Today we welcome British author Colette McBeth to the blog to celebrate the US release of her second novel, The Life I Left Behind. Her debut, Precious Thing, received a lot of praise when it came out last year, establishing McBeth as a notable psychological thriller writer. We are so excited to have Colette join us today. Grab a cup of coffee and enjoy the conversation!
The Life I Left Behind is a suspense novel about a woman named Melody who has spent the last six years trying to get by as best she can after narrowly escaping death. When the man responsible for her attempted murder is released from prison and another woman found murdered, Melody is pulled into the investigation. Can you introduce us to your main character and share a bit more about what readers can expect in The Life I Left Behind?
On the one hand it’s a story about a woman who solves her own murder but it’s also the tale of an unlikely and redemptive friendship.
Eve is the kind of women you’d want as your friend; brave, determined, funny and borderline
eccentric. She’s also just been murdered by the same man who attacked Melody. Melody survived but now lives a closeted life, traumatized and utterly changed by her experience. The irony is that out of the two women Eve seems more alive. As the story develops and Melody gets to ‘know’ Eve she begins to question everything she believed about the night of her attack and the man who attacked her. And ultimately it’s her unlikely bond with Eve that saves her.
As a former crime correspondent for BBC News and Sky News, your professional experiences undoubtedly exposed you to a number of court cases and true crime stories. How much of The Life I Left Behind is drawn from actual events and how much is from your imagination? In what ways has your broadcast journalism background helped you as a novelist?
The idea for The Life I Left Behind came from a real life case where a woman’s body was found in a farmer’s field. She had been dead for a number of years but at first police struggled to identify her. Like many people I wanted to know who she was, how she got there and why no one had missed her. It occurred to me (and I know this is obvious) that we never get to hear a murder victim’s story, it’s left to everyone else to piece together what happened in their last days and hours. Because of that we rarely get a sense of who they are and what has been lost. In many ways I wanted to give the victim back some dignity.
That was when Eve’s character was born, a woman who all but solves her own murder and tells the story of the events that led up to her death.
My broadcast background has definitely shaped what I write. The most fascinating aspect for me as a journalist was the way people could hide themselves and their crimes from those closest to them. On a more practical level being a journalist helps with the discipline of novel writing. Most news stories have multiple strands but on TV you’ve got next to no time to tell the story so you have to work out what is the single most important thing going on and boil it down to its essence. If you know the essence of your novel you’re a long way to finishing it.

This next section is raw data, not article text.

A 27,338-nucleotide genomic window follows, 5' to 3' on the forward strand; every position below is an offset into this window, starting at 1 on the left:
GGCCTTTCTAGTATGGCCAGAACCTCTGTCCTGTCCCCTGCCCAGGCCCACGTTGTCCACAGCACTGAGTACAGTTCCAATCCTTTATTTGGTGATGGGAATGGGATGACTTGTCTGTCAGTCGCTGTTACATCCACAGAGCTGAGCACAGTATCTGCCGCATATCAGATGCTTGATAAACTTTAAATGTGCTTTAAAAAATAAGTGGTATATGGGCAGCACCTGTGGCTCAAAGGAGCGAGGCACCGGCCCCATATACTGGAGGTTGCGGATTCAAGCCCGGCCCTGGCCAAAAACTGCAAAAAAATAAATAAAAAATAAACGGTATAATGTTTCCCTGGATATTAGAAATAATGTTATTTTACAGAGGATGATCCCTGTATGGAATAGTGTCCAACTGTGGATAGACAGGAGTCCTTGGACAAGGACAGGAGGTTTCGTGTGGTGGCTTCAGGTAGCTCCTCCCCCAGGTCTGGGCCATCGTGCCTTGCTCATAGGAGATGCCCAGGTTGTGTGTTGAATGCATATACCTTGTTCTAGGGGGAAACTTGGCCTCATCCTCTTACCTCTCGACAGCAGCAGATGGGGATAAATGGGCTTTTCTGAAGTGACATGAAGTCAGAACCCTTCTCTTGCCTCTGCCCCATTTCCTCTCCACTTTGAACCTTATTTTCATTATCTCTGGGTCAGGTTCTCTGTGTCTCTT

It’s been less than two years since your critically-acclaimed first novel, Precious Thing, debuted in England. How have things changed for you, as a writer, since then?
I write full time now and that’s a real privilege whereas before I would squeeze in a few hours writing here and there – it wasn’t unusual for me to take my laptop into the newsroom, hide away in a corner and write my novel on slow news days! It’s also quite strange that after working in a noisy, frenetic environment I sit alone in my study all day. I found the transition quite difficult at first but exercise has cured me; I do a morning boot camp with a bunch of friends to get my people fix before I hunker down and write. Apart from that the thing that changed with the second book was the weight of expectation. With the first one I worried that no one would want to read it and with the second I worried that people did want to read it. You can’t win!
The Life I Left Behind has three narrators: Melody, Eve’s ghost, and the police officer running Eve’s murder investigation. Why did you choose to tell the story this way? What were some of the difficulties writing each narrator?
Right from the beginning I knew there were two women, both victims of the same man, and the story was as much about their connection and influence they had on each other as it was a thriller.
The main difficulty was working out how Eve and Melody could connect given the fact Eve is dead. That gave me a lot of sleepless nights. I knew I didn’t want to write a supernatural novel where Eve would appear as a ghost so I had to find a different way. I wrote a lot of words and threw them all away before I came across the solution. After that it was a question of structure. Because each narrative picks up the thread of the story but tells it from a different perspective I had to do a lot of painstaking plotting. I have a system where I write every scene of the novel out on a piece of paper, move each one around until they are all in the right place and then I stick them down to a roll of wallpaper. That’s my plot and structure. At the end of the novel the roll of paper was about 10 meters long!
Both of your novels are psychological thrillers. What is it about this genre that appeals to you as a writer? Did you choose this genre or did the genre choose you?
It chose me definitely. Whenever a story idea proposes itself it begins with a ‘what if xxxx?’ (fill in the blank with something dreadful.)
I write psychological thrillers because I like plot, I like pace and a twist here and there too, so long as the twist isn’t the be all and end all. Mainly, I like writing thrillers because there’s nothing more fascinating (to me) than to imagine what’s going on inside someone’s head, or behind closed doors.
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